Monday, November 14, 2016

Hanson on long-run survival

Economist and futurist Robin Hanson makes an important point that seems widely understood yet rarely discussed:
It is easy to assume that what is good for you is good overall. If you are an artist, you may assume the world is better when consumers more art. If you are a scientist, you may assume the world is better if it gives more attention and funding to science. Similarly, it is easy to assume that the world gets better if more of us get more of what we want, and thus move higher into Maslow’s Hierarchy. 
But I worry: as we attend more to higher needs, we may grow and innovate less regarding lower needs. Can the universe really get filled by creatures focused mainly on self-actualization? Why should they risk or tolerate disruptions from innovations that advance low needs if they don’t care much for that stuff? And many today see their higher needs as conflicting with more capacity to fill low needs. For example, many see more physical capacities as coming at the expense of less nature, weaker indigenous cultures, larger more soul-crushing organizations, more dehumanizing capitalism, etc. Rich nations today do seem to have weaker growth in raw physical capacities because of such issues.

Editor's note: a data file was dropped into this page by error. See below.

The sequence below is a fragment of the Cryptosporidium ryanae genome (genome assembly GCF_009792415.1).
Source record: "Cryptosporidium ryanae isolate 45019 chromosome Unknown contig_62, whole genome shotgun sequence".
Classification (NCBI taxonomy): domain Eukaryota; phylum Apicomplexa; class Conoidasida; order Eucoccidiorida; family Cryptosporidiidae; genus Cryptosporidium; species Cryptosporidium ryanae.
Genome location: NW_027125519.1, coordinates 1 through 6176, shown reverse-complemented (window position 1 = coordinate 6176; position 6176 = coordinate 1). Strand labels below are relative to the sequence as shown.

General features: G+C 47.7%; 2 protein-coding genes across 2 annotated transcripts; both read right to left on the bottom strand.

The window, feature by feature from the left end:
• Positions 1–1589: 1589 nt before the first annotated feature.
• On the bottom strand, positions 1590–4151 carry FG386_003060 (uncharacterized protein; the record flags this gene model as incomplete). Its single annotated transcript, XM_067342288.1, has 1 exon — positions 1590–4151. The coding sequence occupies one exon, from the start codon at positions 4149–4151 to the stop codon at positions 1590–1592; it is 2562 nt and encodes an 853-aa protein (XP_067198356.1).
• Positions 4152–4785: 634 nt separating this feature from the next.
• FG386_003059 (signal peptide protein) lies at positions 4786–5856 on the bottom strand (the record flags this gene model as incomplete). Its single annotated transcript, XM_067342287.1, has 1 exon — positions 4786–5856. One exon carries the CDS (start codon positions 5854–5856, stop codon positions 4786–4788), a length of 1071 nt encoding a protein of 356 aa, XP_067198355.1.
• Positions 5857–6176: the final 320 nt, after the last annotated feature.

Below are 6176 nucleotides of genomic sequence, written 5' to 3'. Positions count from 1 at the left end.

On a species-wide level, we are not at all close to achieving the sort of long-run existence that everyone should wish for. Our position is precarious and entirely dependent on the integrity and productivity of one planet. Nudging our collective resources towards a greater emphasis on space exploration and technological innovation is a really good idea. To the extent that reducing existential risks like climate change, pandemic and asteroids help to maximize the probability of long-run survival in space, we should do more. To the extent that economic growth and poverty reduction increases the number of researchers working on these problems, it's valuable. To the extent that institutions, norms and beliefs geared around individual self-actualization increase technological progress and ensure the structural stability necessary to continue the work, we must defend their integrity.

No comments :

Post a Comment